by Travis Weber
February 16, 2015
In a bit of good news, a federal district court judge in Alabama has rejected a public university’s attempt to dismiss a lawsuit brought by pro-life students alleging that they were denied permission to demonstrate based on their views.
The university reportedly told the students in an e-mail:
“As you know, your organization advocates for a position that involves political and social controversy. Placing the crosses in proximity to Shelby Hall carries with it an implication that the College of Engineering endorses that position.”
Yet this “political and social controversy” was due to the students’ position on abortion. If the university was concerned with “controversy” connected to the topic of abortion, it might be able to prohibit all speech on that topic in certain areas on campus. But if, as alleged, the university was actually targeting the “controversy” arising from pro-life views, it would be targeting these pro-life students for their position on the issue of abortion, and would thus be engaged in view-point discrimination—something the government is strictly prohibited from doing. As the court noted:
“The plaintiff has evidence that permission was denied because the plaintiff “advocates for a position that involves political and social controversy.” The Court agrees with the plaintiff that this e-mail constitutes evidence that Mitchell and Steadman denied permission due to the plaintiff’s viewpoint (“position”) on abortion (pro-life). Because it was clearly established in February 2014 that such viewpoint discrimination violates the First Amendment, Mitchell and Steadman cannot receive qualified immunity with regard to these denials.”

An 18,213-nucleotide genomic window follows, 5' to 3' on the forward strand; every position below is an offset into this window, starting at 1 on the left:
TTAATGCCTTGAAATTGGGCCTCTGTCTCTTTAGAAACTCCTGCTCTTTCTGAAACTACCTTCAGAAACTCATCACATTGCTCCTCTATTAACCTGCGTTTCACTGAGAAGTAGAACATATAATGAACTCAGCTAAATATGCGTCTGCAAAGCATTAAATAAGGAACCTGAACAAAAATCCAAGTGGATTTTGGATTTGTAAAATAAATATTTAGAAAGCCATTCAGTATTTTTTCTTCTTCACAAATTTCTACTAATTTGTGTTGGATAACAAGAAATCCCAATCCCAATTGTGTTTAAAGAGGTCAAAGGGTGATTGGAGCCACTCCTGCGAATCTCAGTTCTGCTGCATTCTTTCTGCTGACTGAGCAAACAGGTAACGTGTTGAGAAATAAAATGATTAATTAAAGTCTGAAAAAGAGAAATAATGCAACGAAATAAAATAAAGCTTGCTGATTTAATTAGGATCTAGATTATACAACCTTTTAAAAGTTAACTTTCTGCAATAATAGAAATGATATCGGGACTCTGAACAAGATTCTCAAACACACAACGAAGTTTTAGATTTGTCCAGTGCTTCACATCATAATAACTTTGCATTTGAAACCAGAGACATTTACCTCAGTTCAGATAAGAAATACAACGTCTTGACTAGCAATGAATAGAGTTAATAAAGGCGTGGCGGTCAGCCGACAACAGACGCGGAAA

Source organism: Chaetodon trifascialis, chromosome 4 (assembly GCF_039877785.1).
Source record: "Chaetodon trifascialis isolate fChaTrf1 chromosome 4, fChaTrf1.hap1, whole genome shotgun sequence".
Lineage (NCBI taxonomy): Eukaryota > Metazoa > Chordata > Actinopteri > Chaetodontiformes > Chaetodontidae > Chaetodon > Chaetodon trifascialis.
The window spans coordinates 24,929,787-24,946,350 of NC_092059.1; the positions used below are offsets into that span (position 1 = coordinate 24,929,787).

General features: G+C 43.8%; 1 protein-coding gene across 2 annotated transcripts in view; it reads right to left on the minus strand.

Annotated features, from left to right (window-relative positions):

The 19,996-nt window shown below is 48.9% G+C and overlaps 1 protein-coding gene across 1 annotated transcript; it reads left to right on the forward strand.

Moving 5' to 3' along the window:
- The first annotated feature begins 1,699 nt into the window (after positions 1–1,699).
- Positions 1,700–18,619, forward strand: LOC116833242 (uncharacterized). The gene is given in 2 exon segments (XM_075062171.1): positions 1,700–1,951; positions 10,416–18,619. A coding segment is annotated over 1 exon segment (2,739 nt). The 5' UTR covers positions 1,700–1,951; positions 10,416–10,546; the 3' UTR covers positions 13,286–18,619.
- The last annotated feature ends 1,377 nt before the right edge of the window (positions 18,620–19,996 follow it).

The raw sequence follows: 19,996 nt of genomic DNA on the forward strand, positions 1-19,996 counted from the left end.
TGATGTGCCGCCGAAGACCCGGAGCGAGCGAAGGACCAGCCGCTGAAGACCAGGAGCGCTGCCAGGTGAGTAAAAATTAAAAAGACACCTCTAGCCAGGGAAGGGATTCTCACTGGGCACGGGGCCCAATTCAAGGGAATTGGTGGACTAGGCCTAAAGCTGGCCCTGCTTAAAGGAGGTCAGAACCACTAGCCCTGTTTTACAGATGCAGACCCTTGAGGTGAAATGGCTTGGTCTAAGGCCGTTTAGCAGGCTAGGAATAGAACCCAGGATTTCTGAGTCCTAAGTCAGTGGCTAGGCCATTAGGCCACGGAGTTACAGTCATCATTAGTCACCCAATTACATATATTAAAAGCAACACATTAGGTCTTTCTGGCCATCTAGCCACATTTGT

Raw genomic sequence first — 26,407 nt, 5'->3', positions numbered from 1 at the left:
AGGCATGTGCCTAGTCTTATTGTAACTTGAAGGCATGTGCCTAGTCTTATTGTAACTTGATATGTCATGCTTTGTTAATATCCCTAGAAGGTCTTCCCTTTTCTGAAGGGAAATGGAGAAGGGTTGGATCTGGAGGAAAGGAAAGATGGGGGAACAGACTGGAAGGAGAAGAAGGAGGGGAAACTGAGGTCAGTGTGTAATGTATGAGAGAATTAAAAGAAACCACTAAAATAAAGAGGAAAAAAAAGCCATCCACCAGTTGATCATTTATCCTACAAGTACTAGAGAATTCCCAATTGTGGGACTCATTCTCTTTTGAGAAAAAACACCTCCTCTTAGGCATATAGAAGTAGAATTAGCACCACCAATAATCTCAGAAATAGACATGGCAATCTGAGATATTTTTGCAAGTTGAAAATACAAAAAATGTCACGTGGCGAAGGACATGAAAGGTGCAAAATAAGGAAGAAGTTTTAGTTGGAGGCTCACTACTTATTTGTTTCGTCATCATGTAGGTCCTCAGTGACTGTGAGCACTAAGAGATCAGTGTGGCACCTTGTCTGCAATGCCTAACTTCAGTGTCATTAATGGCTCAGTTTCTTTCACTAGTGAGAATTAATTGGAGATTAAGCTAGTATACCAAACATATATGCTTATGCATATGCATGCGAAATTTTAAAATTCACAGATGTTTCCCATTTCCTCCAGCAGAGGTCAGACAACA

Thus the students’ free speech claims will be allowed to proceed. At a time when free expression is often marginalized, it is good to see such clear and straightforward application of free speech law by courts, and observe the First Amendment doing what is designed to do—promote free expression and the exchange of ideas.